A California court has been asked to decide a sticky legal question: whether an alleged scheme by technology giant 3M Co. to control the market for transparent tape cost the state's consumers millions of dollars.
The lawsuit, filed Tuesday in Los Angeles Superior Court, draws on the same allegations made against 3M in a 1997 federal anti-trust action by LePage's Co., its main competitor in the $800-million U.S. cellophane tape market.
In 1999, a federal jury in Philadelphia awarded $68.4 million in damages plus interest to LePage's, which is owned by privately held Conros Corp. of Toronto, and ordered 3M to dismantle a retail incentive program aimed at boosting tape sales.
In March, a U.S. appeals court upheld the verdict, but 3M -- whose products range from sandpaper and industrial adhesives to drugs and Post-It notes -- said it will ask the U.S. Supreme Court to review the decision.
LePage's president Navin Chandaria said he, too, planned to return to court to ask for sanctions against 3M, alleging the $16 billion company has found "legal ways of doing the same thing to violate the spirit of the law."
A spokesman for 3M had no immediate comment.
The California class action by tape consumer Elaine Culotti accuses 3M of violating the state's anti-trust and unfair business practices laws to protect its monopoly and restrict the availability of cheaper tape brands statewide.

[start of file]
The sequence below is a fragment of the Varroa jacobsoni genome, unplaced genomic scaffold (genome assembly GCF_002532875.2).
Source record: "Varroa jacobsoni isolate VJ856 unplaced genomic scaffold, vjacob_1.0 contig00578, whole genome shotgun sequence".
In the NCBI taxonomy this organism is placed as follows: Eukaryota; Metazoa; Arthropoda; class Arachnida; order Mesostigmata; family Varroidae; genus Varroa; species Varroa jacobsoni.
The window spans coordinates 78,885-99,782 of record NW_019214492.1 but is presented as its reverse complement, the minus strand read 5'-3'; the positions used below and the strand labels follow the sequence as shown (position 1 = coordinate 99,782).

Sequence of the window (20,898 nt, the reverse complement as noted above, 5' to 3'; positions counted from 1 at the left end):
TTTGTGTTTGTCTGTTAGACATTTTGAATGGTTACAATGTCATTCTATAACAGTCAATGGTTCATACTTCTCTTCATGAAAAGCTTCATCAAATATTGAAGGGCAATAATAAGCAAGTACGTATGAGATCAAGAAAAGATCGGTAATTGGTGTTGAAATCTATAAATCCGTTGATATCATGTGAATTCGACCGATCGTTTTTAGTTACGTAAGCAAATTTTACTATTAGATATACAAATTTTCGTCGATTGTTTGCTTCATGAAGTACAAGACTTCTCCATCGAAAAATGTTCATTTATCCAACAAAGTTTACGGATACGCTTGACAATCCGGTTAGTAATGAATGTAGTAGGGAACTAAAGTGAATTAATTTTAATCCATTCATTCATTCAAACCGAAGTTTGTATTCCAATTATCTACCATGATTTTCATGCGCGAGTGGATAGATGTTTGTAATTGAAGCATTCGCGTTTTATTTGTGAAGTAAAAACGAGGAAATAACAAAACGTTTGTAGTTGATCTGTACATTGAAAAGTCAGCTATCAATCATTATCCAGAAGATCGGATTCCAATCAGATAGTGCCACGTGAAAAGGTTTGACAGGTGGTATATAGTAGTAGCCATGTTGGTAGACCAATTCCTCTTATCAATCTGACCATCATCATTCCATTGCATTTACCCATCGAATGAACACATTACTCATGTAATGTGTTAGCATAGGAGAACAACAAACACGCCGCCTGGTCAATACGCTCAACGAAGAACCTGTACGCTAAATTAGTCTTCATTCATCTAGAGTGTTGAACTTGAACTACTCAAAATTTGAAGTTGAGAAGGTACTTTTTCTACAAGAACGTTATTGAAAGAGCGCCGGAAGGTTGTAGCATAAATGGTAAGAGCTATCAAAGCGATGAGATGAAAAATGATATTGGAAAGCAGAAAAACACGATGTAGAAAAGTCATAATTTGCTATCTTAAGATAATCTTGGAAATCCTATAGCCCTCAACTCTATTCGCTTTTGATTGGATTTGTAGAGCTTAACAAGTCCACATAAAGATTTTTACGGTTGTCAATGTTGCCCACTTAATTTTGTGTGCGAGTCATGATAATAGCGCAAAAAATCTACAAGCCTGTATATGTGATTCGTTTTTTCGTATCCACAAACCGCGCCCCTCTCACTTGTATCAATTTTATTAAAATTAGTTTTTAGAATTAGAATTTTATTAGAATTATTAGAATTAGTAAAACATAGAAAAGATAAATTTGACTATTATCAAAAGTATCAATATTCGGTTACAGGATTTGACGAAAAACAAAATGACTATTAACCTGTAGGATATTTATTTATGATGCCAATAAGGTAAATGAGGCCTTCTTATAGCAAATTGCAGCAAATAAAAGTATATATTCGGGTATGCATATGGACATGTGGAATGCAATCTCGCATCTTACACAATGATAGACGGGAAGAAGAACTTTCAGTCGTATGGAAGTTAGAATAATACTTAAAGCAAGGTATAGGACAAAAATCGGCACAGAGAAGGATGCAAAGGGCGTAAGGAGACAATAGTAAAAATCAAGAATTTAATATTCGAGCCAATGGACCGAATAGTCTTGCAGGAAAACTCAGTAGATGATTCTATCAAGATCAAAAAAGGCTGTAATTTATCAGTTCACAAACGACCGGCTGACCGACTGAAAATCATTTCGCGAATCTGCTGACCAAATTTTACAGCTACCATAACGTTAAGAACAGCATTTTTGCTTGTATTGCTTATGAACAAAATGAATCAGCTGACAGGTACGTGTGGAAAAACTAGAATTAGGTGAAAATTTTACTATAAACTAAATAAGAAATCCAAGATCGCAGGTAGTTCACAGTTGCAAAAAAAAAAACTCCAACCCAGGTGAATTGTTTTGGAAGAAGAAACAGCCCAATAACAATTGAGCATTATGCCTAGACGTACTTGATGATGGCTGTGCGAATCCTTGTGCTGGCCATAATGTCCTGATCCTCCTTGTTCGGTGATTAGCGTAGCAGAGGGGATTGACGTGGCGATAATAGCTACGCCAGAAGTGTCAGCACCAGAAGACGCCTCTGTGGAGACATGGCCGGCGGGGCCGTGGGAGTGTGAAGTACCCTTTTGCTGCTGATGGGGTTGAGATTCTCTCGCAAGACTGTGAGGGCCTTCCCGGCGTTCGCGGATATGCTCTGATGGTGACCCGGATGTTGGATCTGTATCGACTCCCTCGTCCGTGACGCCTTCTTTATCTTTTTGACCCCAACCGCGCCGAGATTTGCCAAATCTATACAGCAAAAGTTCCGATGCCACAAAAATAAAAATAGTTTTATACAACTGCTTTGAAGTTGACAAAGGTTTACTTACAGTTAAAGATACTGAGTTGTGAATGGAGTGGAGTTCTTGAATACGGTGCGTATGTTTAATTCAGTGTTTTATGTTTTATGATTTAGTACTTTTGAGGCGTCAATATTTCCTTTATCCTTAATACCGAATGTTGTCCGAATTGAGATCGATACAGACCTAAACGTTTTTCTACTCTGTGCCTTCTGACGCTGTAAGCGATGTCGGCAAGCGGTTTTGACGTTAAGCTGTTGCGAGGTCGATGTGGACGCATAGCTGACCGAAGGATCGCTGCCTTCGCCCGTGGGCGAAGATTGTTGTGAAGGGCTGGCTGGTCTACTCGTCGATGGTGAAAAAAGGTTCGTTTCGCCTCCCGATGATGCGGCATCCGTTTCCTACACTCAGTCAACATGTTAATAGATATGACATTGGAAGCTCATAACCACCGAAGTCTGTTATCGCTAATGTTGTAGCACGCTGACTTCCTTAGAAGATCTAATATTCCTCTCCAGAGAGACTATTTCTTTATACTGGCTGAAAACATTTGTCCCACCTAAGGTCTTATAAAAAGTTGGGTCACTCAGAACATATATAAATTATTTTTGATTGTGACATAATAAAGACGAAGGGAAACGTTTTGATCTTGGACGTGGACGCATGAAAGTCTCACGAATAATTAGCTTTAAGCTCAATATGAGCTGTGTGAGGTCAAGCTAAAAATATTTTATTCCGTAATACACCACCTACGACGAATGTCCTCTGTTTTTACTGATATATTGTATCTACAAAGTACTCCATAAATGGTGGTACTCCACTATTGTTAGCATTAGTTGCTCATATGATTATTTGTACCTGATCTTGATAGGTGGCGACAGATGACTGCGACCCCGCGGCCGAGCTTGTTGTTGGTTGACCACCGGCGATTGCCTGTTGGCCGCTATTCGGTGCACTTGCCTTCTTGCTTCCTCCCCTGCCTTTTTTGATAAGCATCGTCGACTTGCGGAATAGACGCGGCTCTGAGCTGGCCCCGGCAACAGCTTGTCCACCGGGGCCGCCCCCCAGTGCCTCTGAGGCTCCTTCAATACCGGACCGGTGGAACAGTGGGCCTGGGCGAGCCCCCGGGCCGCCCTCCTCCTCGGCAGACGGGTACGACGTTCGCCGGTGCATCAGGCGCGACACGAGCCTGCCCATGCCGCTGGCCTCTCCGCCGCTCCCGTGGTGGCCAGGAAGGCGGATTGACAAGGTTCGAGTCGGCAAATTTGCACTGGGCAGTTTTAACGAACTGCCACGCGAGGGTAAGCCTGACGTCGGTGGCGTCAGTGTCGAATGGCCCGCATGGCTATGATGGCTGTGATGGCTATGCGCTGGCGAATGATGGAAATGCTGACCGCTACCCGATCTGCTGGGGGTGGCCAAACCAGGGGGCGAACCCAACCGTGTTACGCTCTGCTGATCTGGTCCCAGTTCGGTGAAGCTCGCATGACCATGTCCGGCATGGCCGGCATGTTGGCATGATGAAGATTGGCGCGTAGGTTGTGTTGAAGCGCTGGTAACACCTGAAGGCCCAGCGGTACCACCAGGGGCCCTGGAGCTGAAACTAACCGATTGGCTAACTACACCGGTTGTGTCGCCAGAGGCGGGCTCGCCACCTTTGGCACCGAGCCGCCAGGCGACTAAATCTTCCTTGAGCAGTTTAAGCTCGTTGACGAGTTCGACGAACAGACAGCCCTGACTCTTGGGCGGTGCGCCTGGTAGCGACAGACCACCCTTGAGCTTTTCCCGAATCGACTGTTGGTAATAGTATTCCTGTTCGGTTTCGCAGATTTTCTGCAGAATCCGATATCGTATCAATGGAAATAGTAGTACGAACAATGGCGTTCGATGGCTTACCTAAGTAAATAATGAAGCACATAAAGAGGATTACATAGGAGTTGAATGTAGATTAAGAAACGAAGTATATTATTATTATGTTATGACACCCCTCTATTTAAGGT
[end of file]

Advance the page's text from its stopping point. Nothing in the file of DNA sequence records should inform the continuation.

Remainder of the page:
Culotti's lawsuit contends that 3M accomplished this by offering rebates and lump-sum cash payments to retailers who agreed to buy several 3M lines and to meet retail sales goals.
Kmart, Staples, Sam's Club and other retailers who accepted the incentives canceled their tape purchases from LePage's and Tesa Tuck Inc. to meet 3M's sales targets and avoid losing the price breaks, the lawsuit alleged.
"What 3M did to LePage's had an impact on consumers in California -- namely, lack of consumer choice and increased prices for Scotch tape," Culotti's attorney Kevin Roddy said.
The California lawsuit contemplates a class of "hundreds of thousands of consumers" and damages in the millions, he said.
CAC plans to file an amicus brief in support of 3M's forthcoming Supreme Court petition. Contrary LePage's assertion above, 3M is not violating "the spirit of the law." Indeed, 3M's underlying conduct—utilizing its wide product line to increase tape sales—is not illegal under the Sherman Act or any other law. The trial jury and the Third Circuit decided to invent new law on the fly by deciding to punish 3M simply for acting in its economic self-interest. What the article above omits is the fact that LePage's still dominates the so-called "store brand" tape market, the market which they based their antitrust lawsuit on (3M dominates its own "Scotch" brand, which is a redundant statement since Scotch is a trademark.) LePage's sued to avoid having to compete in the marketplace. The resulting jury verdict was based on nothing more than speculation: If 3M is allowed to compete, LePage's might lose market share. This new private lawsuit is based on this same non-objective legal theory.